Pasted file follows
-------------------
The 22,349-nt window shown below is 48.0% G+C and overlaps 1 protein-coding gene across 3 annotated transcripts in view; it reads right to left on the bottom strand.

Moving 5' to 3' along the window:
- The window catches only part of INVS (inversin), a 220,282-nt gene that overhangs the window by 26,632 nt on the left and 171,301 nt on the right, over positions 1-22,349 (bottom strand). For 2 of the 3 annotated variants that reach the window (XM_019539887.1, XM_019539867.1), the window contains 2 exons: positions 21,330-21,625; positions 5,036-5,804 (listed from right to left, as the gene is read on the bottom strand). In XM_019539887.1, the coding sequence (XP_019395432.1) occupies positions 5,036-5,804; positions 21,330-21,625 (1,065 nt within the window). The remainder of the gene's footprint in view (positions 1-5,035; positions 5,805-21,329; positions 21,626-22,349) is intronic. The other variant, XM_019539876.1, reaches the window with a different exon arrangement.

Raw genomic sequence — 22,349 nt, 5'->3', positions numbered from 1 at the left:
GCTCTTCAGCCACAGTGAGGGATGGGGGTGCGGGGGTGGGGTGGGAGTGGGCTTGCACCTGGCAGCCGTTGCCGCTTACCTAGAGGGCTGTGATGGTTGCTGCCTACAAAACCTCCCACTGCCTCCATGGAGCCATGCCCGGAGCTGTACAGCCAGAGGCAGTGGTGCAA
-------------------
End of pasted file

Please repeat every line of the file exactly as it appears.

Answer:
The 22,349-nt window shown below is 48.0% G+C and overlaps 1 protein-coding gene across 3 annotated transcripts in view; it reads right to left on the bottom strand.

Moving 5' to 3' along the window:
- The window catches only part of INVS (inversin), a 220,282-nt gene that overhangs the window by 26,632 nt on the left and 171,301 nt on the right, over positions 1-22,349 (bottom strand). For 2 of the 3 annotated variants that reach the window (XM_019539887.1, XM_019539867.1), the window contains 2 exons: positions 21,330-21,625; positions 5,036-5,804 (listed from right to left, as the gene is read on the bottom strand). In XM_019539887.1, the coding sequence (XP_019395432.1) occupies positions 5,036-5,804; positions 21,330-21,625 (1,065 nt within the window). The remainder of the gene's footprint in view (positions 1-5,035; positions 5,805-21,329; positions 21,626-22,349) is intronic. The other variant, XM_019539876.1, reaches the window with a different exon arrangement.

Raw genomic sequence — 22,349 nt, 5'->3', positions numbered from 1 at the left:
GCTCTTCAGCCACAGTGAGGGATGGGGGTGCGGGGGTGGGGTGGGAGTGGGCTTGCACCTGGCAGCCGTTGCCGCTTACCTAGAGGGCTGTGATGGTTGCTGCCTACAAAACCTCCCACTGCCTCCATGGAGCCATGCCCGGAGCTGTACAGCCAGAGGCAGTGGTGCAA